Opinion: Kicking the Brexit can down the road
Tom Fowdy

Editor's note: Tom Fowdy graduated with an Msc. in Chinese Studies from Oxford University after previously majoring in Politics at Durham University. He has published a number of pieces on the international relations of China and the Democratic People's Republic of Korea.The article reflects the author's views, and not necessarily those of CGTN.

Nearly two weeks since Theresa May's proposed Brexit deal was voted down by the House of Commons, her government is no closer to salvaging any kind of alternative plans for Britain's impending departure from the European Union (EU).

With the Article 50 deadline fast approaching in March, fears have been heightened that the UK could leave Europe without a deal, a scenario widely regarded to be an economic catastrophe for the country.

So what now? Despite the obvious issues with her proposals, not just with opposition parties, but with her own, Theresa May has defiantly stood still on it, insisting that her agreement is the “only way” to prevent a “no-deal scenario”. Inevitably, others aren't convinced.

British Prime Minister Theresa May departs from Number 10 Downing Street for the Houses of Parliament to deliver a statement on Brexit. /VCG Photo

British Prime Minister Theresa May departs from Number 10 Downing Street for the Houses of Parliament to deliver a statement on Brexit. /VCG Photo

As a result, a number of MPs have been tabling alternative proposals in a bid to pressure the government to change course. Naturally, some of them include demands for a second referendum. However, there is one pragmatic solution being advocated by Labour MP and former front bencher Yvette Cooper, that is, if no agreement can be reached by Parliament on what course of action to take on Brexit, then Article 50 should be extended up until the end of 2019.

This would not be scrapping the process of departure, but delaying it, specifically with the intention of ruling out a “no deal” altogether. According to a report by the BBC, this motion not only has been given the blessing of the Labour frontbench itself, but also has found the support of some Conservative MPs.

The idea is fundamentally a good one and should be looked to as a necessary option, as it will calm the uncertainty of markets and businesses, many whom have been making urgent contingency plans in fear of the worst.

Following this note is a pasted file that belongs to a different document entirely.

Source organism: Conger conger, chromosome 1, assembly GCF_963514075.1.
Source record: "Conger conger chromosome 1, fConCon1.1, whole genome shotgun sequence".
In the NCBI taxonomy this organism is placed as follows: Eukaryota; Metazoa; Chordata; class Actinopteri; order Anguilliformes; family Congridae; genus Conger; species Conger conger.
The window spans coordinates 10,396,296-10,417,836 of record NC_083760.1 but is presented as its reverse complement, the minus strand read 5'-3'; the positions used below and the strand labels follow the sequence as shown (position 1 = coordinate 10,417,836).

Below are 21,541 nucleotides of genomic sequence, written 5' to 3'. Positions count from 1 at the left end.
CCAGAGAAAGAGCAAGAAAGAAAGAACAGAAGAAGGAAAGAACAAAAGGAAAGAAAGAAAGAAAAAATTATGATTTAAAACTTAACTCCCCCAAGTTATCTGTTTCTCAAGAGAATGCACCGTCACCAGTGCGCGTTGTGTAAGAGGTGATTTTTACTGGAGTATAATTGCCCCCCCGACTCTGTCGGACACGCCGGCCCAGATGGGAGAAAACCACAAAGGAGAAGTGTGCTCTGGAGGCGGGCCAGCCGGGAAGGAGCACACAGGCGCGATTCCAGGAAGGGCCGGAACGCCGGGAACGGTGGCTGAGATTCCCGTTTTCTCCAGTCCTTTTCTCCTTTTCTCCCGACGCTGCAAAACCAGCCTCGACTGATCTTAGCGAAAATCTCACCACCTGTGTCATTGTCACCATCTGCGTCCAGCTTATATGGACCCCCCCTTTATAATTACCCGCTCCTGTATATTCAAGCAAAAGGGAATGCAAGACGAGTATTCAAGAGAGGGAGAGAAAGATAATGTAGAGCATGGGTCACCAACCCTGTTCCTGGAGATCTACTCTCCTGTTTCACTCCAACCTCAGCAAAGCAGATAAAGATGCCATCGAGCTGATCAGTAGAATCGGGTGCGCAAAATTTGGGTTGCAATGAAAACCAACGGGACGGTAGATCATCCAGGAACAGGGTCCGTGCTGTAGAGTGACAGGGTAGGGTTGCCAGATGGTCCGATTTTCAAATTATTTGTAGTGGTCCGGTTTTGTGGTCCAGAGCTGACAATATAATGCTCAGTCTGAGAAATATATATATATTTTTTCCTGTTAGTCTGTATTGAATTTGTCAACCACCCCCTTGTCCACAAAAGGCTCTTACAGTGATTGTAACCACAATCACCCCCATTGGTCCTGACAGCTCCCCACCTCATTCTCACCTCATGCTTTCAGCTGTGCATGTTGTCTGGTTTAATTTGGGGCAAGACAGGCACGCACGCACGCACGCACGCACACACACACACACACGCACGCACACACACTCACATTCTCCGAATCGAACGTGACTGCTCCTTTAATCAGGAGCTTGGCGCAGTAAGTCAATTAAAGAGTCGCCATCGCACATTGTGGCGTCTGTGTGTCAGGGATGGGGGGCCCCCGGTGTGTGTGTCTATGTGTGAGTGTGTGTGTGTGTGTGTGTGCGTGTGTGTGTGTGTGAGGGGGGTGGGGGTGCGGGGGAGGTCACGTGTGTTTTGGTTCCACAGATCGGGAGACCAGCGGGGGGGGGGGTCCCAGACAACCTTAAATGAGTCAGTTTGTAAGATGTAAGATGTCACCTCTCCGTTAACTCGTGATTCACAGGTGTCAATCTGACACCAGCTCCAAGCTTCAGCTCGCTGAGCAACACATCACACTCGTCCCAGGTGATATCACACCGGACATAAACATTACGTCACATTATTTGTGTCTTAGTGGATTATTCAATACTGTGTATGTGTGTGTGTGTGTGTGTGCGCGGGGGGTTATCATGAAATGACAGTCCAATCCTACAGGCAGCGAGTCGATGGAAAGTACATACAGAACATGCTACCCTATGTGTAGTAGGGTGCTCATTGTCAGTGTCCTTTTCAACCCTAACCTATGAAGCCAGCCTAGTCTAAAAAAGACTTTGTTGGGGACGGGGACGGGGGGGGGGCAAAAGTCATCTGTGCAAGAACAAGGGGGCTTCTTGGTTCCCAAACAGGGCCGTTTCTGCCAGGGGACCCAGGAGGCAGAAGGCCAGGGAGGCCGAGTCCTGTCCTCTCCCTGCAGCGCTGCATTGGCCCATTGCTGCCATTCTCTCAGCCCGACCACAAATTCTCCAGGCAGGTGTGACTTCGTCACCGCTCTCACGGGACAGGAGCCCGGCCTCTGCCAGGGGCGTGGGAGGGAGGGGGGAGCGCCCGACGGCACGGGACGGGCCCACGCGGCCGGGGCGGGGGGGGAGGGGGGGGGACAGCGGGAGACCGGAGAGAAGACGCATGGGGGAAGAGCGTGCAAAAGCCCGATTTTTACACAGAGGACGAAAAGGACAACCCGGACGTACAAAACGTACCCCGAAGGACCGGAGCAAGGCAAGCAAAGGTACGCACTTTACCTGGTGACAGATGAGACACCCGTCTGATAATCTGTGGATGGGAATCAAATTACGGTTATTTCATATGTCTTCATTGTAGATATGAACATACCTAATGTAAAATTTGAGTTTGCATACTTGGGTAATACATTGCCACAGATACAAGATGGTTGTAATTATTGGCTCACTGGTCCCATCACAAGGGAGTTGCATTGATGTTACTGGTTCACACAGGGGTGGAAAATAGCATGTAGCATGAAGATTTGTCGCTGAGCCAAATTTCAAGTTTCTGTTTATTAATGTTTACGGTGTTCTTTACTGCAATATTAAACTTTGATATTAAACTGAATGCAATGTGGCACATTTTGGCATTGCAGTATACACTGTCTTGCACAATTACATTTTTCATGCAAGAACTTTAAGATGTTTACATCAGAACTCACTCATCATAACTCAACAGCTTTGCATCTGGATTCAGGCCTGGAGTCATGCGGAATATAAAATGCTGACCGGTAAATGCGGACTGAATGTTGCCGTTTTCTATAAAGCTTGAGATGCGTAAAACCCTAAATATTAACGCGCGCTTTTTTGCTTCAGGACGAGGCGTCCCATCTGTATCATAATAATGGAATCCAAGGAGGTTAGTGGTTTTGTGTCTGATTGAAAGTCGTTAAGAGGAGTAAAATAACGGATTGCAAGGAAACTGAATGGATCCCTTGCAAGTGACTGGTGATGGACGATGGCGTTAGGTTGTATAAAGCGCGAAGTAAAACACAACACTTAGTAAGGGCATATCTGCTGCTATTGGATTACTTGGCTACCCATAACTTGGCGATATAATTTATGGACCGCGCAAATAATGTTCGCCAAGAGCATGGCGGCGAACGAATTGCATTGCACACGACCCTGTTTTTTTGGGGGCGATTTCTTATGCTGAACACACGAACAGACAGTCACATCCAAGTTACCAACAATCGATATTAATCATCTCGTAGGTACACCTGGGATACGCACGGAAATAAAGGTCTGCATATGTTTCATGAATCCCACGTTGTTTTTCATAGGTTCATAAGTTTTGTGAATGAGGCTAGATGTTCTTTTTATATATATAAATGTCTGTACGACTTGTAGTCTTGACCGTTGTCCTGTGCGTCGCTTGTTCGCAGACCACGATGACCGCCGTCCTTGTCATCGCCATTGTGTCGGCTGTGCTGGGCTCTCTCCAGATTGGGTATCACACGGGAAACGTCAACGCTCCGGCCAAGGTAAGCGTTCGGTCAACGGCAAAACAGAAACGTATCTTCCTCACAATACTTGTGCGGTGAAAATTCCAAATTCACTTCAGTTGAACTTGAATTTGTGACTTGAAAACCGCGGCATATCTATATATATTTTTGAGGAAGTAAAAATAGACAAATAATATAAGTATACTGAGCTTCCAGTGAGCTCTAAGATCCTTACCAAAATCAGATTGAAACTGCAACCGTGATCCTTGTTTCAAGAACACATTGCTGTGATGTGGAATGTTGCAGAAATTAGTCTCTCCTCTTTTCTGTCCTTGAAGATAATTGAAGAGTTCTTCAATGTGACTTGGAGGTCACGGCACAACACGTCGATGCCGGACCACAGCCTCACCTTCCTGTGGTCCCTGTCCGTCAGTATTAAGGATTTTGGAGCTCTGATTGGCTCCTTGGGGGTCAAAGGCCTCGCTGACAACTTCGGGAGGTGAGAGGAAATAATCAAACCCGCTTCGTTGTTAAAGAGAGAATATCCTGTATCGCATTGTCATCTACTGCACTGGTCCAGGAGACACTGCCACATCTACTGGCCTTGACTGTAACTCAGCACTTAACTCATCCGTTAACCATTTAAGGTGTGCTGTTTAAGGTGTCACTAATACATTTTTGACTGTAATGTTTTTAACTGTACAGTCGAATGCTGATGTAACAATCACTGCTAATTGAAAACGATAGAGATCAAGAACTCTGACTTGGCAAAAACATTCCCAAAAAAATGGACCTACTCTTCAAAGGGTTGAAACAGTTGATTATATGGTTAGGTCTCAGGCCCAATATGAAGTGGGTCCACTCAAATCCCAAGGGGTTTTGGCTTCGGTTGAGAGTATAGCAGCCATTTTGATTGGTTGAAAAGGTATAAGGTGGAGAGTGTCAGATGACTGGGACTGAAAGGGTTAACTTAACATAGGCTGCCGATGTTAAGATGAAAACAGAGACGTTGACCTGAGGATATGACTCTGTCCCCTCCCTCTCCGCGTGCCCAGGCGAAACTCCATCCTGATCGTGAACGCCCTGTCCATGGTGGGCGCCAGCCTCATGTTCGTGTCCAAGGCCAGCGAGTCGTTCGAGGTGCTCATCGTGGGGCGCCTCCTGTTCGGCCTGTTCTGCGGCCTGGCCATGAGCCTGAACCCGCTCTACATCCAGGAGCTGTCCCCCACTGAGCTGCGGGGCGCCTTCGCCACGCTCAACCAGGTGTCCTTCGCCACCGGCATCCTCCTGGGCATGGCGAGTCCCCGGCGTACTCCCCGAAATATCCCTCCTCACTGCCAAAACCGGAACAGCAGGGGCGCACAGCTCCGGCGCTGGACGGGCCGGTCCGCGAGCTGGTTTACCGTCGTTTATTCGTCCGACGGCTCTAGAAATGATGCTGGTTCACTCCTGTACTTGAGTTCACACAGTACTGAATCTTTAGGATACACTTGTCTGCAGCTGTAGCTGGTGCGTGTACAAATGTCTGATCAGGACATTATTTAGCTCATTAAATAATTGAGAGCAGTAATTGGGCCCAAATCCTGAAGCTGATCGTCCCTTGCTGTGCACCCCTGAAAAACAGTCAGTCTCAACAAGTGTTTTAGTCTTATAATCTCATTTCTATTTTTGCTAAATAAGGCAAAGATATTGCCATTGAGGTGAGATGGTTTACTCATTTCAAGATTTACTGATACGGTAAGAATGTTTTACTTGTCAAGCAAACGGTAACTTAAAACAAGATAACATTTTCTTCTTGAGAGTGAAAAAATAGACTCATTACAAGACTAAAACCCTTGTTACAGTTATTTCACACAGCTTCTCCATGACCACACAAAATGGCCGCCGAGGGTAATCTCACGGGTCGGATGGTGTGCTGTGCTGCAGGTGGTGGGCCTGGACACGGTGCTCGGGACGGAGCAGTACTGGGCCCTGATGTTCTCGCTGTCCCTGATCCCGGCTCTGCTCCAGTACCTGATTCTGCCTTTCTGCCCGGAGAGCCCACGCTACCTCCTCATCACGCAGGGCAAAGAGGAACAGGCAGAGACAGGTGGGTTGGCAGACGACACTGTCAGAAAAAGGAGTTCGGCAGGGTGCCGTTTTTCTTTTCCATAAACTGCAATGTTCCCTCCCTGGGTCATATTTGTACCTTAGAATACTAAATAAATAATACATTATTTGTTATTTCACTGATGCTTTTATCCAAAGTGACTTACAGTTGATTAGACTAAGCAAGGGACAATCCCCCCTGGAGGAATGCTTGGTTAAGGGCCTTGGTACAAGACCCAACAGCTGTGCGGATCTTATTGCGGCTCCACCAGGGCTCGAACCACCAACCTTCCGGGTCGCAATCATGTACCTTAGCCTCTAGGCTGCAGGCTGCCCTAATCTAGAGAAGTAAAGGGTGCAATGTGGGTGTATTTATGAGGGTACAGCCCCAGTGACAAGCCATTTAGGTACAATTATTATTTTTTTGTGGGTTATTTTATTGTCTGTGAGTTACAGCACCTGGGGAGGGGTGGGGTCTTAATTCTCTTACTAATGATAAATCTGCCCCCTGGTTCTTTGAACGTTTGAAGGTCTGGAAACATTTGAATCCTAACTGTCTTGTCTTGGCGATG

Since the shock referendum result in 2016, Brexit has posed an extremely unhealthy climate for businesses. The collapse in the value of the pound, combined with political volatility and the threat of losing access to integrated European markets have all taken their toll.

Investment in the UK has become increasingly associated with risk, leading many businesses to put plans on hold, shed jobs, or simply relocate out of the country altogether. A “no deal” outcome, where the UK would sever all customs and free trade ties with the EU by default, is consequentially viewed as an intensification of this which would be apocalyptic.

There have been endless reports of fears that a no-deal could result in drastic shortages of food, medicines and other supplies, leading some businesses to even stockpile accordingly. Although a no deal has been threatened by a small clique of noisy Brexiters, for the majority of people, it must be avoided at all costs.

Conservative MP Boris Johnson stands and speaks as he responds to Britain's Prime Minister Theresa May's statement to the House of Commons in London on January 21, 2019, on changes to her Brexit withdrawal agreement. /VCG Photo

Conservative MP Boris Johnson stands and speaks as he responds to Britain's Prime Minister Theresa May's statement to the House of Commons in London on January 21, 2019, on changes to her Brexit withdrawal agreement. /VCG Photo

Among members of parliament, there is consequentially hope that for all the factional disagreement over Brexit itself, there can be at least a common agreement that a no-deal is a worst case scenario and must be avoided. It is something that would of course unite all of those opposed to Brexit, as well as moderate/pragmatic voices within the Labour Party and most crucially, in the Conservative Party.

As a result, given that Theresa May's deal with Brussels lacks meaningful support there is a realistic sentiment that delaying Article 50 is a workable option. Such a proposal will work because it is benign.

It is carefully crafted to avoid the divisive issues of a solution to Brexit itself, or a second referendum, leaving such notions vague and thus creating space for multi-party support. The government may dislike it, as may hardcore eurosceptics, but as with the initial vote, there is enough power on all sides to overrule May… again.

Given this, the most realistic option for Parliament right now is to kick the Brexit can down the road and offer markets some much needed stability. With the threat of a no-deal Brexit minimized, stocks, the pound sterling and investors will respond positively, albeit with a sign of relief.

It will ensure a safety valve which will prevent the UK from experiencing severe economic damage if no solutions can be mustered in the ever shortening time left. A delay would further give more space for the government to renegotiate the border issue and actually create a deal which at least the Conservative party on its own, can get behind.

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